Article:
(full name, Karl Wilhelm Julius Hugo Riemann). Born July 18, 1849, in Grossmehlra, near Sondershausen; died July 10, 1919, in Leipzig. German musicologist.
Riemann became a professor at the University of Leipzig in 1901. He founded the Institute of Musical Science (Collegium Musicum), of which he served as director from 1908, and the Staatliches Forschungsinstitut für Musikwissenschaft, which he directed from 1914.
Riemann’s work touched on every field of music theory, as well as the history of music, aesthetics, and criticism. In analyzing musical compositions he used natural scientific data to elucidate harmony, rhythm, form, and agogics. Riemann is associated with the development of functional theory in musicology. Drawing on J.-P. Rameau’s views, he worked out the functional relationship between chords.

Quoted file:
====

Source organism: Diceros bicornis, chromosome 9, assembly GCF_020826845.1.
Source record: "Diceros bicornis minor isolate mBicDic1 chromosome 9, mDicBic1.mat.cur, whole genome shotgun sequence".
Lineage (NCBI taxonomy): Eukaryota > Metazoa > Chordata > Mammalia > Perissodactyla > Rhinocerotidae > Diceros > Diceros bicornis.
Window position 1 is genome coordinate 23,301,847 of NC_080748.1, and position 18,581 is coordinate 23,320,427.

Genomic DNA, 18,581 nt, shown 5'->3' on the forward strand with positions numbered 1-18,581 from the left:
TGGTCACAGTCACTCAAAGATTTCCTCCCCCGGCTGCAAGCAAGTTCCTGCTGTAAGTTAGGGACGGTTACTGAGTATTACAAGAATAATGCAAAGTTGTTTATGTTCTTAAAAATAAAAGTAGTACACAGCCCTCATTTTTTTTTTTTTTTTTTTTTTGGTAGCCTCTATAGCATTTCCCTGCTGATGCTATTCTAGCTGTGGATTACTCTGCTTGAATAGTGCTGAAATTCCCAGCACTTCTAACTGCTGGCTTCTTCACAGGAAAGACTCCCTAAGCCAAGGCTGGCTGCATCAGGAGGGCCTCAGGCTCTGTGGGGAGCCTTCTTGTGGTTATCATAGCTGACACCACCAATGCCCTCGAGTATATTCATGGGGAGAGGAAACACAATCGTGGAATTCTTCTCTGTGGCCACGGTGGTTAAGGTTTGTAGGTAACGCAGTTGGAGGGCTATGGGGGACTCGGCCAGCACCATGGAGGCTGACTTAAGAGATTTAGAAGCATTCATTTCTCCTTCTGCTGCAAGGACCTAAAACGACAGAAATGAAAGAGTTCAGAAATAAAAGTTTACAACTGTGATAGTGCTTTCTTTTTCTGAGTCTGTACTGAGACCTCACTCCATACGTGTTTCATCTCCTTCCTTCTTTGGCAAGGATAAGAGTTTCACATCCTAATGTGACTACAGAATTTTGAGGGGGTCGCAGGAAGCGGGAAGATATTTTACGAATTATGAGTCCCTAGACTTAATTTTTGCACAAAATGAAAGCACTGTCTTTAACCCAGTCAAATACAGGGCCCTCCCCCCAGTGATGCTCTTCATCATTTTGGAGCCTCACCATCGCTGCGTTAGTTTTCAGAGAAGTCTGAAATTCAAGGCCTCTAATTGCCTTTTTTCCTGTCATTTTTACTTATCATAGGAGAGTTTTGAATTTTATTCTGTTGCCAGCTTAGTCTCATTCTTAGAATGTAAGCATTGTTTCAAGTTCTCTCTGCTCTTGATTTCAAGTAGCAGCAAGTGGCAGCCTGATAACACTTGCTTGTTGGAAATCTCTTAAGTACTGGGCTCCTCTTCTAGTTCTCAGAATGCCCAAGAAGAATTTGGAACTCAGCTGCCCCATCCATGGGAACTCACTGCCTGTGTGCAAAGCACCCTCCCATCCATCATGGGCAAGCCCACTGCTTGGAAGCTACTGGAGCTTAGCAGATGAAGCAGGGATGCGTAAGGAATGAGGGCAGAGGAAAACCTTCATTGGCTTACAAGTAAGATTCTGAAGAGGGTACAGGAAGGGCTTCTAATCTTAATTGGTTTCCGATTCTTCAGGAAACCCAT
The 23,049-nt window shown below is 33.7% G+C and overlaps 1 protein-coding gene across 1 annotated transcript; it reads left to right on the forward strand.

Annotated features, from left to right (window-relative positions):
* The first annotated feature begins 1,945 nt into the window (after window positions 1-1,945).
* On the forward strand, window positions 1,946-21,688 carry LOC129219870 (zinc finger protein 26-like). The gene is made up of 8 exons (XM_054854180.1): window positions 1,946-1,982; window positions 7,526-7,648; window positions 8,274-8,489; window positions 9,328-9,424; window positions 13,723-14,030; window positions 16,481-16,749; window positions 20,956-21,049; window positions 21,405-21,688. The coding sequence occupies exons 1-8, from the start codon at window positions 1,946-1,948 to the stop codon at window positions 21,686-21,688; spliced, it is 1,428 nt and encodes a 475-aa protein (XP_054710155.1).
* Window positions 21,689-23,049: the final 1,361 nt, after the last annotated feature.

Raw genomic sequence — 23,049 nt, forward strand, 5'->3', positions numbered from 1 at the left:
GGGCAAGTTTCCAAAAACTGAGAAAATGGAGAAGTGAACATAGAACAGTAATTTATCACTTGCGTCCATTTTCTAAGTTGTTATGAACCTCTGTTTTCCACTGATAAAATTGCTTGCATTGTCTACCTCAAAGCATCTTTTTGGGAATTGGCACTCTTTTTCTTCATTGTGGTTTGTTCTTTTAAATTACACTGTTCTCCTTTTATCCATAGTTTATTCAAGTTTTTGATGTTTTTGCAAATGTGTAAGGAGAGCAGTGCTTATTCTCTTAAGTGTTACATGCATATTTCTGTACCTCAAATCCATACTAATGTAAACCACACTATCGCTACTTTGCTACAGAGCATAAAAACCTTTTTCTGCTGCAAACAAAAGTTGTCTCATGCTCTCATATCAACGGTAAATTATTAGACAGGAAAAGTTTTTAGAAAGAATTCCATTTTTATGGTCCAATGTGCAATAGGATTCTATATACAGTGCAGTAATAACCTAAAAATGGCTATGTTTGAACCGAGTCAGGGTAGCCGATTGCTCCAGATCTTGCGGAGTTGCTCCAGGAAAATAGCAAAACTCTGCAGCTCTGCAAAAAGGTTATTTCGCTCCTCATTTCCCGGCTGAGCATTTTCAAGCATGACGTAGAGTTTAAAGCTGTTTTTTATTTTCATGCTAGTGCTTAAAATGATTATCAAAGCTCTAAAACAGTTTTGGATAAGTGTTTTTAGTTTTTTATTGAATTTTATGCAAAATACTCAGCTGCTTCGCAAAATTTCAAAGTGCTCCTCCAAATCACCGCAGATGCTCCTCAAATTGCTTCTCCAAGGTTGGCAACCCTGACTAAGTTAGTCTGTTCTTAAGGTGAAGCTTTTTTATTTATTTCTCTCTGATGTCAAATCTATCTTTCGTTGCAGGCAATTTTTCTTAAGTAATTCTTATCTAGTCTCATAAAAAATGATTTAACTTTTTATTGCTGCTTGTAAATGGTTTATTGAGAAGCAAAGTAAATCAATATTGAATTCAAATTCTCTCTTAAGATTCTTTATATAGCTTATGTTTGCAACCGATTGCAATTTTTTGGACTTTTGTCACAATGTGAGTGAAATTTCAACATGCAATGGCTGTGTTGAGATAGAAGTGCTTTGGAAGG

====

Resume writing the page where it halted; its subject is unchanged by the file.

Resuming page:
Among Riemann’s many works are the Dictionary of Music (Musiklexikon, 1882), which has gone through 12 editions and has been translated into many languages, including Russian (1901), and the Handbook of the History of Music (vols. 1–5, 1901–13). Riemann enriched musicology with major theoretical conclusions. However, his contributions revealed the limitations of his positivist methodology, which often lacked a genuinely historical approach.
Riemann was an honorary member of the Academy of St. Cecilia in Rome (1887), the Royal Academy in Florence (1894), and the Royal Musical Association in London (1900). He also received an honorary doctorate in music from the University of Edinburgh (1899).
REFERENCESMazel’, L. “Funktsional’naia shkola.” In I. Ryzhkin and L. Mazel’, Ocherki po istorii teoreticheskogo muzykoznaniia, fase. 1. Moscow. 1934.
Istoriia evropeiskogo iskusstvoznaniia, vol. 4, books 1–2: Vtoraia polovina XIX v.–nach. XX v. Moscow, 1969.